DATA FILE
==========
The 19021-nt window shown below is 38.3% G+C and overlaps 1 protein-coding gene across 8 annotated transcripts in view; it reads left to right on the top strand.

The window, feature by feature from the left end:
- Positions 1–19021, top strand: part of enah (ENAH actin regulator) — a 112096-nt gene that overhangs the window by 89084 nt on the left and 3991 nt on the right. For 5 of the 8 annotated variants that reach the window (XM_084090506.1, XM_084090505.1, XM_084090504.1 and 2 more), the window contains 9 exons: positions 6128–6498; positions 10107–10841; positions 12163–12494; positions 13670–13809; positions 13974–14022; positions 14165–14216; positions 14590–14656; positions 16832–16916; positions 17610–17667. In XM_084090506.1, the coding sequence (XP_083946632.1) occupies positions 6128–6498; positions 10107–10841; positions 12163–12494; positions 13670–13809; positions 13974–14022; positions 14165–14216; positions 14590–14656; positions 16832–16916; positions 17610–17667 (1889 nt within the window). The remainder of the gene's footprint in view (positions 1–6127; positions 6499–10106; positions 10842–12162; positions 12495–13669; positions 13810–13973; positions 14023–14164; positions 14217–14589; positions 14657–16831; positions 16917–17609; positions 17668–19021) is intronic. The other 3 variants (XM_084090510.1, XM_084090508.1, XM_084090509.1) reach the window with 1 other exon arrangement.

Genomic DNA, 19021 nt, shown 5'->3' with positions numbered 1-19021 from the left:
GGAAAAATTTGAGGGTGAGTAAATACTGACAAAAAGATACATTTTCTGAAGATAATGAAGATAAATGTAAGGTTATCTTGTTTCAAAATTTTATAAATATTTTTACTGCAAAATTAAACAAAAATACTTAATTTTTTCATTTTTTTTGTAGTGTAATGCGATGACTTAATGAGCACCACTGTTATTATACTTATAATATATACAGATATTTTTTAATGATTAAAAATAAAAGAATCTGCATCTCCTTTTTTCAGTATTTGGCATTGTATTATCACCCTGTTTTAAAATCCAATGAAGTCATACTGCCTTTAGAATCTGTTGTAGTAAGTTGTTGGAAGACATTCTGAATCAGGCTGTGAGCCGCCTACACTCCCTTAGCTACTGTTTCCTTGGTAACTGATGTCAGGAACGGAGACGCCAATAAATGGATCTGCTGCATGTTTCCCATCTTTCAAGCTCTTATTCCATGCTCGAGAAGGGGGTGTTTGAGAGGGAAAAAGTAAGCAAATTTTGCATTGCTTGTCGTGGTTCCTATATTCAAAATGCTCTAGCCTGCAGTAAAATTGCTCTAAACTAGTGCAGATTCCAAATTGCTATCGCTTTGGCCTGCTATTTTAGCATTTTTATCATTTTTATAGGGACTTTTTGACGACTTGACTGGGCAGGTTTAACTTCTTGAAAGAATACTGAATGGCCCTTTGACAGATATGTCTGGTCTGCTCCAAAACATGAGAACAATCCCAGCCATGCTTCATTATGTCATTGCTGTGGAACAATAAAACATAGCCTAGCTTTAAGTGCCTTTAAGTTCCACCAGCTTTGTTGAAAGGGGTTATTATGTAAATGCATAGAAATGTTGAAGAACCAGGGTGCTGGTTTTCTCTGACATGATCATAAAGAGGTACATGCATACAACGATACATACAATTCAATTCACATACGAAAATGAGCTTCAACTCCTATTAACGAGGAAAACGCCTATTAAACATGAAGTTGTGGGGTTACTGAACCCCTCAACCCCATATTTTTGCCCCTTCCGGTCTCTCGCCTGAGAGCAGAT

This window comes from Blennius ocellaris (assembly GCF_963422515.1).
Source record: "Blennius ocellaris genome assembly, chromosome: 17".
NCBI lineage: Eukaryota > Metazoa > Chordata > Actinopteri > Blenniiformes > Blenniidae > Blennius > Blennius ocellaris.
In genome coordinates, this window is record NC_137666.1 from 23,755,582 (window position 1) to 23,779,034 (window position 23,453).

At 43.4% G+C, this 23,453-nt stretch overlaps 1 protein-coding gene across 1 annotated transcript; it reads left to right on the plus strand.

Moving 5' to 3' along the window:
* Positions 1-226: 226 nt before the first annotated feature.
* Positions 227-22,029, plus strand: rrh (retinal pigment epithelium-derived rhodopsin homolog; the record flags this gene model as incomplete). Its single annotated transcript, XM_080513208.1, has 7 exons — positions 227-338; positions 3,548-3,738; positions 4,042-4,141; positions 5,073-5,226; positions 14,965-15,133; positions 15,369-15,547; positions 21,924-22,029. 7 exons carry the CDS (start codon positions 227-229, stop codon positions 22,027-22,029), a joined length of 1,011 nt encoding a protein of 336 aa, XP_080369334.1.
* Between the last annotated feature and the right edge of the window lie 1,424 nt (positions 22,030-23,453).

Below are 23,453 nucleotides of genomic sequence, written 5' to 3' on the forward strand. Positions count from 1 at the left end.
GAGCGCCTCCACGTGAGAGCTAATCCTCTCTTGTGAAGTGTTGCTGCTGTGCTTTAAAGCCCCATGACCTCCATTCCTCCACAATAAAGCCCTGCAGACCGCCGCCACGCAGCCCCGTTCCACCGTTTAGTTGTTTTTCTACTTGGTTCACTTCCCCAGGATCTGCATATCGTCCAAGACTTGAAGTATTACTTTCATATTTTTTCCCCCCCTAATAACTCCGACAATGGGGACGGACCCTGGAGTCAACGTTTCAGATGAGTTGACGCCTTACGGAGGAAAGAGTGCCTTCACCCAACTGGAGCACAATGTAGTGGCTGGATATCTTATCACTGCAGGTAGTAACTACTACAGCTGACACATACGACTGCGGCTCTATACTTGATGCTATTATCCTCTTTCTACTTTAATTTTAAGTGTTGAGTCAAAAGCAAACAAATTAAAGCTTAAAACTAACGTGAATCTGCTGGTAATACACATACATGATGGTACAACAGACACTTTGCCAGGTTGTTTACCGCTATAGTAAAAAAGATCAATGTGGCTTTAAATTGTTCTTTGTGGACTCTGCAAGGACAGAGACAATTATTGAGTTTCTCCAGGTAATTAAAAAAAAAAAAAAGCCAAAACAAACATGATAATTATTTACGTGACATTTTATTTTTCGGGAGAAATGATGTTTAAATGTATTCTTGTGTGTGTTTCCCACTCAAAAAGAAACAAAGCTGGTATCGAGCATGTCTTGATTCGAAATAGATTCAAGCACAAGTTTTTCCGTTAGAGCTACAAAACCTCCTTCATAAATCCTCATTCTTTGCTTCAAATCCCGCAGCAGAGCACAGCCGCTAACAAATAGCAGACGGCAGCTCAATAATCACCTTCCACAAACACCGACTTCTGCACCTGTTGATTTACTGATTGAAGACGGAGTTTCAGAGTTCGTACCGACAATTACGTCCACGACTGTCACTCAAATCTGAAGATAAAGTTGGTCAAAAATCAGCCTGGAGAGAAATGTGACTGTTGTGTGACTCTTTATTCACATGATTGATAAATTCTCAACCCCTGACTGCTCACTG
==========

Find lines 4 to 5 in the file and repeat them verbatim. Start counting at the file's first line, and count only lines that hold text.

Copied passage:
Genomic DNA, 19021 nt, shown 5'->3' with positions numbered 1-19021 from the left:
GGAAAAATTTGAGGGTGAGTAAATACTGACAAAAAGATACATTTTCTGAAGATAATGAAGATAAATGTAAGGTTATCTTGTTTCAAAATTTTATAAATATTTTTACTGCAAAATTAAACAAAAATACTTAATTTTTTCATTTTTTTTGTAGTGTAATGCGATGACTTAATGAGCACCACTGTTATTATACTTATAATATATACAGATATTTTTTAATGATTAAAAATAAAAGAATCTGCATCTCCTTTTTTCAGTATTTGGCATTGTATTATCACCCTGTTTTAAAATCCAATGAAGTCATACTGCCTTTAGAATCTGTTGTAGTAAGTTGTTGGAAGACATTCTGAATCAGGCTGTGAGCCGCCTACACTCCCTTAGCTACTGTTTCCTTGGTAACTGATGTCAGGAACGGAGACGCCAATAAATGGATCTGCTGCATGTTTCCCATCTTTCAAGCTCTTATTCCATGCTCGAGAAGGGGGTGTTTGAGAGGGAAAAAGTAAGCAAATTTTGCATTGCTTGTCGTGGTTCCTATATTCAAAATGCTCTAGCCTGCAGTAAAATTGCTCTAAACTAGTGCAGATTCCAAATTGCTATCGCTTTGGCCTGCTATTTTAGCATTTTTATCATTTTTATAGGGACTTTTTGACGACTTGACTGGGCAGGTTTAACTTCTTGAAAGAATACTGAATGGCCCTTTGACAGATATGTCTGGTCTGCTCCAAAACATGAGAACAATCCCAGCCATGCTTCATTATGTCATTGCTGTGGAACAATAAAACATAGCCTAGCTTTAAGTGCCTTTAAGTTCCACCAGCTTTGTTGAAAGGGGTTATTATGTAAATGCATAGAAATGTTGAAGAACCAGGGTGCTGGTTTTCTCTGACATGATCATAAAGAGGTACATGCATACAACGATACATACAATTCAATTCACATACGAAAATGAGCTTCAACTCCTATTAACGAGGAAAACGCCTATTAAACATGAAGTTGTGGGGTTACTGAACCCCTCAACCCCATATTTTTGCCCCTTCCGGTCTCTCGCCTGAGAGCAGAT